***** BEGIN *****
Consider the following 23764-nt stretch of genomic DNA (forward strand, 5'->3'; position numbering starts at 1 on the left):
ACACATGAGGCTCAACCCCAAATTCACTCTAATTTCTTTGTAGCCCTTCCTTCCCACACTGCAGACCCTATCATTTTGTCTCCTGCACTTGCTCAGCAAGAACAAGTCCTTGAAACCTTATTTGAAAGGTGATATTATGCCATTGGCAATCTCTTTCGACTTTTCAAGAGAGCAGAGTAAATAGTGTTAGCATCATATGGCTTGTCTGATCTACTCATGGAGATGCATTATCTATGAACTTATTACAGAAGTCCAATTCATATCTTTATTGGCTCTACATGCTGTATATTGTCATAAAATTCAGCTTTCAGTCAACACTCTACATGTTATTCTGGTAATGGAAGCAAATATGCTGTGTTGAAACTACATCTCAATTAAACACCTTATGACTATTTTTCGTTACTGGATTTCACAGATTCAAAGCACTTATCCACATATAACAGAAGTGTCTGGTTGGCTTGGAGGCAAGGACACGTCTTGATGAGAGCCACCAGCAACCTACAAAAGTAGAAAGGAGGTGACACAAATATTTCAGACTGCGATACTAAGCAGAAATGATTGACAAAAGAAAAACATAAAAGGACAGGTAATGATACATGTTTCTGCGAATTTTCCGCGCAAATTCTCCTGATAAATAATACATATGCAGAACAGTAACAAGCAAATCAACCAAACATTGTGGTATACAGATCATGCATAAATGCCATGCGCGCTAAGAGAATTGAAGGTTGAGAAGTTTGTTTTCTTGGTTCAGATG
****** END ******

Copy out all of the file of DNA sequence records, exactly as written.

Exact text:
Consider the following 23764-nt stretch of genomic DNA (forward strand, 5'->3'; position numbering starts at 1 on the left):
ACACATGAGGCTCAACCCCAAATTCACTCTAATTTCTTTGTAGCCCTTCCTTCCCACACTGCAGACCCTATCATTTTGTCTCCTGCACTTGCTCAGCAAGAACAAGTCCTTGAAACCTTATTTGAAAGGTGATATTATGCCATTGGCAATCTCTTTCGACTTTTCAAGAGAGCAGAGTAAATAGTGTTAGCATCATATGGCTTGTCTGATCTACTCATGGAGATGCATTATCTATGAACTTATTACAGAAGTCCAATTCATATCTTTATTGGCTCTACATGCTGTATATTGTCATAAAATTCAGCTTTCAGTCAACACTCTACATGTTATTCTGGTAATGGAAGCAAATATGCTGTGTTGAAACTACATCTCAATTAAACACCTTATGACTATTTTTCGTTACTGGATTTCACAGATTCAAAGCACTTATCCACATATAACAGAAGTGTCTGGTTGGCTTGGAGGCAAGGACACGTCTTGATGAGAGCCACCAGCAACCTACAAAAGTAGAAAGGAGGTGACACAAATATTTCAGACTGCGATACTAAGCAGAAATGATTGACAAAAGAAAAACATAAAAGGACAGGTAATGATACATGTTTCTGCGAATTTTCCGCGCAAATTCTCCTGATAAATAATACATATGCAGAACAGTAACAAGCAAATCAACCAAACATTGTGGTATACAGATCATGCATAAATGCCATGCGCGCTAAGAGAATTGAAGGTTGAGAAGTTTGTTTTCTTGGTTCAGATG